Zaleha Izhab, Kuala Lumpur   New Straits Times Letters to the Editor 13/11/2013

English proficiency: Return to old school ways

IREFER to the report "Malaysia No. 1 in English proficiency in Asia" (NST, Nov 9), which said a survey by a Swiss-based company had found Malaysia to be better than Singapore in English proficiency. But the situation on the ground is different.


A former staff of the Legoland theme park in Johor related how impressed she was with young Singaporean visitors as far as their mastery of the language is concerned compared with our youths.

She could see the level of confidence and self-esteem the Singaporeans showed when she interacted with them.

This is not to belittle Malaysian youths but we have to accept reality that our youngsters lack self-esteem, resulting in a poor command of English.

A simple observation can be seen in schools where English newspapers are hardly touched compared with vernacular ones.

The second education minister has openly admitted that three quarters of our English teachers are not fit to teach the language.

How can we expect the students to be proficient when the teachers themselves are weak?

Whenever I see students from international schools and local ones, I can see a big difference where self-confidence is concerned.

Self-belief in international schools is built around the establishments' culture. Like national schools in the 1960s and 1970s, international school students have their own uniforms which give a measure of pride.

The teacher-student relationship in international schools is one of "partner", "friend", "mentor", etc., where there is open communication and it is not one-way and condescending.

Our Bahasa Malaysia-medium national schools can still instil self-confidence in students if we are willing to adopt the international school model.

We have to go back to the good old days where every school had their own uniform.

Convent Bukit Nanas used to be blue, Assunta Girls School was brown, St Mary's was light chequered blue and Victoria Institution, white.

As for teaching methodology, our national schools should have more class discussions rather than teaching.

There should be role plays, group discussions, quizzes and such.

Where possible, the class should not be more than 35 students.

Since English is becoming more important, teachers should always speak in the language with their students.

If the Swiss, Swedish, Finnish, Norwegians, Germans and Danish can learn to speak English, there is no reason why our school teachers and students cannot do so.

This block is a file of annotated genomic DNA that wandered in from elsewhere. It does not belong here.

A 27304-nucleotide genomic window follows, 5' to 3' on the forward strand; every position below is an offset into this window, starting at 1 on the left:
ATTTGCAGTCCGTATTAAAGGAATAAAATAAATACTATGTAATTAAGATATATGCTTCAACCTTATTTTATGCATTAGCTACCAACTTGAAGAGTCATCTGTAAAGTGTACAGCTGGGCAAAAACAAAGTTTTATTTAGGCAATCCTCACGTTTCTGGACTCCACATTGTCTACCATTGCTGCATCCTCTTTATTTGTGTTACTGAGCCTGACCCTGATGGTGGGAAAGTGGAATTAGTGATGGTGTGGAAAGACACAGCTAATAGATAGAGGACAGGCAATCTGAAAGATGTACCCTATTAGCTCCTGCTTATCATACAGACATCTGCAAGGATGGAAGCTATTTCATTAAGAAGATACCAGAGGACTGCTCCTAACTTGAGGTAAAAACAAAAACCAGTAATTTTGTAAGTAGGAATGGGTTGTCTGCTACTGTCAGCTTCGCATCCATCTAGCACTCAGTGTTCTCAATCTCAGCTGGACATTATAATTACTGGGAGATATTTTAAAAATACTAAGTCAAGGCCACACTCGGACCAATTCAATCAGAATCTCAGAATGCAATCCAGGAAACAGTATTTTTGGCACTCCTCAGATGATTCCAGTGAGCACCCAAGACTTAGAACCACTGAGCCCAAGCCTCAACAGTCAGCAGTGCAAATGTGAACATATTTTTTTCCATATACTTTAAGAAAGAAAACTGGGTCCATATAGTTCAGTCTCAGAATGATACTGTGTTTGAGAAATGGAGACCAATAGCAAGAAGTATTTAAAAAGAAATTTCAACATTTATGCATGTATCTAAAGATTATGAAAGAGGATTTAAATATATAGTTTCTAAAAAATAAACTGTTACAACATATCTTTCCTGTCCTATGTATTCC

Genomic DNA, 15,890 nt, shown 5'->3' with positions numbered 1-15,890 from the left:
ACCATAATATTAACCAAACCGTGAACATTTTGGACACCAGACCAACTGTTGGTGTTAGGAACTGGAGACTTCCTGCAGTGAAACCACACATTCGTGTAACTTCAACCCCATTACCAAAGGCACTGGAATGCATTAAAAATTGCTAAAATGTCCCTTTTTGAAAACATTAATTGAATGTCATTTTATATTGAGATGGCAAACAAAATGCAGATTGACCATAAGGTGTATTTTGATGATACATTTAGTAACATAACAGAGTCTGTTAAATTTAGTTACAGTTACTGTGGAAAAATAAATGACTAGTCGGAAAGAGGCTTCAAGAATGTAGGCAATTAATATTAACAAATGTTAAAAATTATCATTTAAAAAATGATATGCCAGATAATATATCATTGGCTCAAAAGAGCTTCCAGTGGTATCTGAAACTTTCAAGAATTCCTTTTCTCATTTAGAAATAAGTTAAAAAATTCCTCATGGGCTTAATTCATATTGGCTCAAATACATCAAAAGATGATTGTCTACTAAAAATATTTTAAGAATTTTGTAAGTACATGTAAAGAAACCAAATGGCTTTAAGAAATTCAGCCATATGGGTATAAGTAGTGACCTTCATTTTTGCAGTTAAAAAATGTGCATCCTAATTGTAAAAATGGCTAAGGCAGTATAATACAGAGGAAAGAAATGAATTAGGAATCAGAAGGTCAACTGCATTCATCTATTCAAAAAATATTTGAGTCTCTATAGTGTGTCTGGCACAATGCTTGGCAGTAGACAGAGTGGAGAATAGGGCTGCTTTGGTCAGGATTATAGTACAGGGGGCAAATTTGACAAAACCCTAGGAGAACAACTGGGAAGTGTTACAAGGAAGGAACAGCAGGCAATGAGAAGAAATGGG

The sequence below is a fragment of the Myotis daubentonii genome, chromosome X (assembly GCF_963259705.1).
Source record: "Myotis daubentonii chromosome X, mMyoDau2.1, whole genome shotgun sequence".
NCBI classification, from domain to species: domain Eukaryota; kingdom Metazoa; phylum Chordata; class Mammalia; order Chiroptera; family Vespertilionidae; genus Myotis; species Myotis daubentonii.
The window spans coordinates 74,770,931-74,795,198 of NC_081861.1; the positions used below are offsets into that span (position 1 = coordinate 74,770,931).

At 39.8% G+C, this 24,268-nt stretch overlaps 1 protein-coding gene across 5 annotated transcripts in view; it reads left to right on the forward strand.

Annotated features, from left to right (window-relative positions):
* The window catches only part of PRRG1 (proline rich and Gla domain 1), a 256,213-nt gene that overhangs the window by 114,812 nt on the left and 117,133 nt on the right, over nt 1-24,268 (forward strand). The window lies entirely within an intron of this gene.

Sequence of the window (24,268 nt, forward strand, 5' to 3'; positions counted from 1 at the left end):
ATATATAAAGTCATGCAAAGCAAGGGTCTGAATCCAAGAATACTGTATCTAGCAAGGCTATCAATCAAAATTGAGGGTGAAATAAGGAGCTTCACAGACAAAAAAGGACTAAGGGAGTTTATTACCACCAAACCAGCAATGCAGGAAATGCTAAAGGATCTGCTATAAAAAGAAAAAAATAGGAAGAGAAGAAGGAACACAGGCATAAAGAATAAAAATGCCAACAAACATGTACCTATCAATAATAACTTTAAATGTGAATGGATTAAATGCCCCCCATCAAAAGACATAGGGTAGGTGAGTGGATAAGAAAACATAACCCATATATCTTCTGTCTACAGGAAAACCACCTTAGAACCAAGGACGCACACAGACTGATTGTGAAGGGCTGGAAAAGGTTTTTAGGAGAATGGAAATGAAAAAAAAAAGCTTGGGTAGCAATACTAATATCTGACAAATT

What is in their school system that makes them proficient in English?



Hassan Talib Gombak New Straits Times Letters to the Editors 14/11/2013

More to life than becoming a doctor

RE-CONSIDER: School leavers should be prescribed other equally respectable career options

IN Malaysia, a medical degree is more coveted than yak cheese is to Himalayan herdsmen. Every year, the public university intake announcement will be met with grouses and recriminations when students fail to secure places, especially for medical degrees.

Many of those not allotted places seek alternative routes to their ambition.

This huge demand has led to a mushrooming of private medical colleges, almost 40 now for a population of about 28 million "probably one of the highest per capita in the world", the Malaysian Medical Association told the New Sunday Times last week.

MMA president Datuk Dr N.K.S. Tharmaseelan said with an astronomical 5,000 medical graduates every year and only 132 hospitals, there would no place for these graduates to undergo training by next year.

It's bloodcurdling, but unlikely to deter the legions of students, and their parents, intent on a medical education. It's not difficult to comprehend why many are willing to give their eye teeth to become doctors.

It's a noble and selfless profession, after all.

Doctors are put on a pedestal by society at large, and more importantly, by prospective in-laws.

And the money can be good. Surgeons and specialists are highly-placed in annual lists of top-paying jobs, with salary levels and career advancement depending on the years of practice, skills and reputation.

A doctor's job can, however, also be stress-inducing and soul-sapping.

There are those who don't want to be doctors but are goaded or threatened by persistent parents to join the medical assembly line.

This is unhealthy. School leavers should be made aware that there are other equally respectable career options. Many blindly chase a medical degree the way zombies would a group of screaming humans, without considering whether other offerings might be even more palatable.

Nothing else is notable or interesting except those options that have been drummed into their heads by well-meaning parents from childhood.